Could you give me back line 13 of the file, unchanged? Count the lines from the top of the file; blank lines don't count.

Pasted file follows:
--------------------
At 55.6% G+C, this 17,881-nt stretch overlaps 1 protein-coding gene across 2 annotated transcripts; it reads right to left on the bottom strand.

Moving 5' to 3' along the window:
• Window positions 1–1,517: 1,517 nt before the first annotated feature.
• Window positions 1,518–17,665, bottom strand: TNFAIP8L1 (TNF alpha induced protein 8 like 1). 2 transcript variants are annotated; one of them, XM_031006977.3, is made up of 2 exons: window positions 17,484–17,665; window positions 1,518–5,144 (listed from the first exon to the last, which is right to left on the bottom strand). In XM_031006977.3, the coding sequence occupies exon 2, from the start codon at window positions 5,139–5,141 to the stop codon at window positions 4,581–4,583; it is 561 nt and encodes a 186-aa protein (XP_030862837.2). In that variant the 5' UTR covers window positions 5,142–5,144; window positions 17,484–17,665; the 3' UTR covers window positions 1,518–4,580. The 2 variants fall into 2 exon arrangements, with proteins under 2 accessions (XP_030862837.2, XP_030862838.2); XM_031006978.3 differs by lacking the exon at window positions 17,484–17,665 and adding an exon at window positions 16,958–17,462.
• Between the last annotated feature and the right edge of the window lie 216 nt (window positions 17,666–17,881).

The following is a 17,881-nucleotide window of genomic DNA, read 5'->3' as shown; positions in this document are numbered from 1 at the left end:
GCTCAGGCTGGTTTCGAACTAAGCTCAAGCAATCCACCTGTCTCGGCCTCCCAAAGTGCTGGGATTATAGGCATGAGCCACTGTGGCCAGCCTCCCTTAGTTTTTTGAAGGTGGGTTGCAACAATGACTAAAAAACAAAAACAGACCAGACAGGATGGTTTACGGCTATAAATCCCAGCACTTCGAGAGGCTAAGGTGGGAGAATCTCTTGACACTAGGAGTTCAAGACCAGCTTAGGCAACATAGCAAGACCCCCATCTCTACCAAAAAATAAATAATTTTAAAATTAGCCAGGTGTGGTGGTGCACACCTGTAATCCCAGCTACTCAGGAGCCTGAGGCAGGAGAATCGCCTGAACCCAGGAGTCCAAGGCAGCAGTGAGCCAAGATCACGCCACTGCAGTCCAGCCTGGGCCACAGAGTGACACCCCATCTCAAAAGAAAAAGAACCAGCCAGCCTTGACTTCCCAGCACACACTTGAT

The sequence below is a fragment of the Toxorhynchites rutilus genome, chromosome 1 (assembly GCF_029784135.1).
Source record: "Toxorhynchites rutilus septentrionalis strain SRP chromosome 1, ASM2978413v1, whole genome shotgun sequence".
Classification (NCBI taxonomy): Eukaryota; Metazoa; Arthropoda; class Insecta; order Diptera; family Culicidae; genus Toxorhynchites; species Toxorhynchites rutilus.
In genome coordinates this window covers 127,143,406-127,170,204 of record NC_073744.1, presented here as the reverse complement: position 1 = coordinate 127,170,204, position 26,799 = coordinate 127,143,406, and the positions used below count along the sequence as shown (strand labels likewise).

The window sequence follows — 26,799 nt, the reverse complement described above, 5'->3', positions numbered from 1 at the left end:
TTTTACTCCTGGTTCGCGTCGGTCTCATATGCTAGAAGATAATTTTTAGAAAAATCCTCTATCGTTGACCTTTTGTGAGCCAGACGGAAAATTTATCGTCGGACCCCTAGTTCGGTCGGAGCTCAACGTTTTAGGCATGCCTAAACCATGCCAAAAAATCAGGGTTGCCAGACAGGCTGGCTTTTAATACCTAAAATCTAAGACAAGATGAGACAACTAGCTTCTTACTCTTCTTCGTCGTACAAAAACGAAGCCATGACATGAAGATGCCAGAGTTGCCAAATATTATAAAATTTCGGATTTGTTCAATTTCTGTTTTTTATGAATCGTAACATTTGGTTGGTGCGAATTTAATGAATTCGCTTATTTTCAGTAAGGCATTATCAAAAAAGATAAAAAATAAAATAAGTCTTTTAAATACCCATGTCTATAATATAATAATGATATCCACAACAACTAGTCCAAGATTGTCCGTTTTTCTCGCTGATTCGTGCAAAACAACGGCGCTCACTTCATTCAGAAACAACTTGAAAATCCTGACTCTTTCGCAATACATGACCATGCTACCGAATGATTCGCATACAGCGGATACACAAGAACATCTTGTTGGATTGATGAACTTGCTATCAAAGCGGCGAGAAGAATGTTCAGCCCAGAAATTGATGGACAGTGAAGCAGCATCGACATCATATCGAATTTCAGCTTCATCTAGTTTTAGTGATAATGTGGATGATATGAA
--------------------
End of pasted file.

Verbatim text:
TTTTACTCCTGGTTCGCGTCGGTCTCATATGCTAGAAGATAATTTTTAGAAAAATCCTCTATCGTTGACCTTTTGTGAGCCAGACGGAAAATTTATCGTCGGACCCCTAGTTCGGTCGGAGCTCAACGTTTTAGGCATGCCTAAACCATGCCAAAAAATCAGGGTTGCCAGACAGGCTGGCTTTTAATACCTAAAATCTAAGACAAGATGAGACAACTAGCTTCTTACTCTTCTTCGTCGTACAAAAACGAAGCCATGACATGAAGATGCCAGAGTTGCCAAATATTATAAAATTTCGGATTTGTTCAATTTCTGTTTTTTATGAATCGTAACATTTGGTTGGTGCGAATTTAATGAATTCGCTTATTTTCAGTAAGGCATTATCAAAAAAGATAAAAAATAAAATAAGTCTTTTAAATACCCATGTCTATAATATAATAATGATATCCACAACAACTAGTCCAAGATTGTCCGTTTTTCTCGCTGATTCGTGCAAAACAACGGCGCTCACTTCATTCAGAAACAACTTGAAAATCCTGACTCTTTCGCAATACATGACCATGCTACCGAATGATTCGCATACAGCGGATACACAAGAACATCTTGTTGGATTGATGAACTTGCTATCAAAGCGGCGAGAAGAATGTTCAGCCCAGAAATTGATGGACAGTGAAGCAGCATCGACATCATATCGAATTTCAGCTTCATCTAGTTTTAGTGATAATGTGGATGATATGAA